E2: Filter, aggregate and visualize your data
The goal is to produce figures similar to the 2 left figures presented in Figure 4 of this paper:
Axel Antoine, Sylvain Malacria, and Géry Casiez. 2017. ForceEdge: Controlling Autoscroll on Both Desktop and Mobile Computers Using the Force. In Proceedings of the 2017 CHI Conference on Human Factors in Computing Systems (CHI ‘17). ACM, New York, NY, USA, 3281-3292. DOI: https://doi.org/10.1145/3025453.3025605
Read the paper above. You don’t need to read everything in details: understand how the interaction technique works and understand the experiment design presented in STUDY 1: FORCEEDGE ON DESKTOP section. Note: you will continue to work on the data from this paper in the following weeks.
Filtering and aggregating data
It is common to start by filtering and aggregating data before doing some visualization. Here we want to keep only the trials that were successfully completed. In addition we want to do some data aggregation to keep a subset of the independent variables considered in the experiment, in order to make the graphs.
- Get the data from the first experiment. The CSV file provides columns with the
trialnumber (the participant had to successfully complete a trial before moving to the next one), trial completion
timein seconds, the
overshootdistance in lines, and, last, the
successor error for the trial.
- Load the data in R
- Use the
filtercommand from dplyr package to keep only the data where
successis True (it should remain 2880 trials).
- Now we want to aggregate data to compute the mean time for each task, technique and distance. Use the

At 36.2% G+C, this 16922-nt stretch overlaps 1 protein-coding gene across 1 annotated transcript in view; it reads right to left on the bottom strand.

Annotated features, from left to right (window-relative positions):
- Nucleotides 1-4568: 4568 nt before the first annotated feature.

summarisecommands from dplyr. At this point you should obtain a dataframe 12 lines (also called observations in R). In addition to compute the mean values, we want to compute the 95% confidence intervals for the means (error bars). In the summarise command, in addition to computing the mean, compute also the lower and upper values for the confidence intervals using the
cicommand available in gmodels package
- Read chapter 3 of Modern Statistical Methods for HCI and play with the examples provided.
- Using ggplot2 and the data previously aggregated, replicate as faithfully as possible the 2 left figures presented in Figure 4. Note that the figures in the paper were produced using matplotlib.
Follow the submission instructions on the course information page. Provide the Rmd file and its html output for the filtering, aggregation and the two figures. In your solution notes, provide your operating system, any problems you ran into, and the main resource(s) you used (blog posts, online tutorials, stackoverflow posts, papers, textbooks, etc.). These resources should have brief descriptions of what the resource is and how it helped you.